Tag Archives: Ruth Eastham

The Warrior in the Mist

When your future is threatened by the fracking about to be let lose on the land where you live, the obvious thing is to look for the tomb of Boudicca, in the hopes that finding it will stop the drilling. It’s the kind of thing one would expect from the kind of teenagers Ruth Eastham puts in her books, and The Warrior in the Mist is no exception.

Ruth Eastham, The Warrior in the Mist

If not stopped, then Aidan will have to move away, and ‘his’ beloved horse Centurion will most likely be sold, which would be another loss after the death of his mother.

What I like in Ruth’s stories is that the young people who end up doing what they have to do, are so nice. By which I mean there is none of the hostile quarrels or scheming that so often goes with groups of teenagers. These young people simply get on with what has to be done. And in this book it’s finding Boudicca and her two daughters.

Can’t be too hard, can it?

It seems that Aidan and Emmi and Jon have paid attention in school, as they at least know what to look for.

Is Boudicca fashionable? I ask, because I sense I have come across her more frequently in the last year or so. Or maybe she’s always been a good historical character to put in your story.

As always, it pays to be wary of people. You just never know who will be the bad guy. And having your own drone is really quite useful.

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The Jaguar Trials

Do young people still know about El Dorado? I mean, not that there is anything to know, because El Dorado isn’t real. I think.

Ruth Eastham, The Jaguar Trials

Ruth Eastham’s latest book, The Jaguar Trials, is about Ben and his adventuring archeologist father, who are trying to find this golden dream. And when something goes wrong, Ben has to see if he can find El Dorado in order to save his dad.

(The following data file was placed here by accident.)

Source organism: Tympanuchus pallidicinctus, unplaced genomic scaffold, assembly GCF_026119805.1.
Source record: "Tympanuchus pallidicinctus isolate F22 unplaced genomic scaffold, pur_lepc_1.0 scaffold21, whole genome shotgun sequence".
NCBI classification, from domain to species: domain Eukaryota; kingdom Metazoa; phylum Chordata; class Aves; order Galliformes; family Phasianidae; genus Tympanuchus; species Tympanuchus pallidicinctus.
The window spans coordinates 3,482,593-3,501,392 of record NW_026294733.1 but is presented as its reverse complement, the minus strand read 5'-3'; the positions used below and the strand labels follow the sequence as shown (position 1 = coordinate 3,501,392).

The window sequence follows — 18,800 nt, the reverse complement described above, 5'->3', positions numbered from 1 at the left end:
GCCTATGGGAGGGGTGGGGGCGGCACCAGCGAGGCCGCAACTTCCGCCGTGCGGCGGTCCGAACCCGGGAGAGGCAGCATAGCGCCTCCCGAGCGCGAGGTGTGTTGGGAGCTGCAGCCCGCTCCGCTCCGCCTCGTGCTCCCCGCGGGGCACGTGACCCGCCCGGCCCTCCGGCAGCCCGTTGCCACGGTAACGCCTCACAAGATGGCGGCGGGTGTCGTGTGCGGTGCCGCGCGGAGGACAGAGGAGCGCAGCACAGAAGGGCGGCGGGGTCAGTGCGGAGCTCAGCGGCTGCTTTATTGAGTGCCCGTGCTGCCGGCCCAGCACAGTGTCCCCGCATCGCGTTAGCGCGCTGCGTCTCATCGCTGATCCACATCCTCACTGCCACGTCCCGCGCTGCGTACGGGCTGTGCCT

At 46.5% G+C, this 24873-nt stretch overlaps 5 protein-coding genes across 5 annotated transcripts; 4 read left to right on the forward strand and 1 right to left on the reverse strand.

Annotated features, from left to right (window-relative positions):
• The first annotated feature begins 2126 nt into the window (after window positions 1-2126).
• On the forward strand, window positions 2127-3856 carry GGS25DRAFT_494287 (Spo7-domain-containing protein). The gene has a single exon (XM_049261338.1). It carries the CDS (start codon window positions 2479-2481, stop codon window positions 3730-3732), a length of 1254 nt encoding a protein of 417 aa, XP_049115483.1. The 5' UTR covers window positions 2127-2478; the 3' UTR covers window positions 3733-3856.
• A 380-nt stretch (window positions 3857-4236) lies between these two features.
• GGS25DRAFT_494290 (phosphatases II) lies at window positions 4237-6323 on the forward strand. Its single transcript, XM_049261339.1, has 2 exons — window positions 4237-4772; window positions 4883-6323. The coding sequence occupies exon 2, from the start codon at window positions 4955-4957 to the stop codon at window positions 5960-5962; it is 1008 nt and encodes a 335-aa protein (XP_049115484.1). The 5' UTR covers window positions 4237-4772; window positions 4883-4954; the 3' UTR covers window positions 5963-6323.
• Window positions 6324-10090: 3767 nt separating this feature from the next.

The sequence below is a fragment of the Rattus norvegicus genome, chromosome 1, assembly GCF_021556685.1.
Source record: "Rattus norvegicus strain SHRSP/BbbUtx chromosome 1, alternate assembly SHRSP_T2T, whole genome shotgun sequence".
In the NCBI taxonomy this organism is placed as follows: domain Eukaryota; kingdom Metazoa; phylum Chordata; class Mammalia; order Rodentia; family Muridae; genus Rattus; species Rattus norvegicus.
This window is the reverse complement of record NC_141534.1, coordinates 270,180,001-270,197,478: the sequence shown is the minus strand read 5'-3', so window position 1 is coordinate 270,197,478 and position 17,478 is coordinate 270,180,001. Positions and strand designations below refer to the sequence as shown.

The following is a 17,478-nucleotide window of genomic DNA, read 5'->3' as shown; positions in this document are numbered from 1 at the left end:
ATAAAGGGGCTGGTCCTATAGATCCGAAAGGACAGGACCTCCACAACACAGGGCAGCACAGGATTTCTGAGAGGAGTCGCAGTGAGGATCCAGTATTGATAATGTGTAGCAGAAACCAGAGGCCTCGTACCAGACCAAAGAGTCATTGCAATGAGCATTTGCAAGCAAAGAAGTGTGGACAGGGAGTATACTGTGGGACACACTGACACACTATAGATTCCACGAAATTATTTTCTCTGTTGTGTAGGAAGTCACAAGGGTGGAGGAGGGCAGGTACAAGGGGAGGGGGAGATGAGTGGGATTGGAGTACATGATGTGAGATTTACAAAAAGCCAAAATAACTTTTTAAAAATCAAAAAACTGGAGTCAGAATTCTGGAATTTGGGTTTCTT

With the help of Rafael and local Amazon girl Yara, Ben rides white water rapids and traipses through the hot and sweaty jungle, full of dangers. (And it’s not always the snakes that are the worst…)

There is a baddie. Naturally. There is a beautiful black jaguar. And there is a shaman, and plenty of things you can’t explain. Ben appears to be the chosen one, which is why he needs to pass the Jaguar Trials, in the hope of finding El Dorado.

I wasn’t sure how Ruth would deal with this. It’s a children’s adventure story, so by rights they need to find El Dorado. But it doesn’t exist, in the first place, and in the second place it wouldn’t do to find it anyway. But she uses her magic to make us believe. Well, not me, obviously, because El Dorado doesn’t ex…

Ben is a brave boy, and all three children are resourceful. And I’m glad I’m not the one in that jungle looking for a place that doesn’t exist.

The #17 profile – Ruth Eastham

I like Ruth Eastham. I like her books, too, and now she has a new one out – The Jaguar Trials – which I’ve not yet had time to read. So while you wait to hear more about that, you can see what Ruth had to say in reply to my author profile questions. She definitely wins the prize for most succinct and to the point answers!!! Very efficient.

Ruth Eastham

‘How many books did you write before the one that was your first published book?

Two, including this one:

Ruth Eastham, The Good Fairy

Best place for inspiration?

Anywhere with a view of the sea.

Would you ever consider writing under a pseudonym? Perhaps you already do?

Yes. No.

What would you never write about?

Never say never!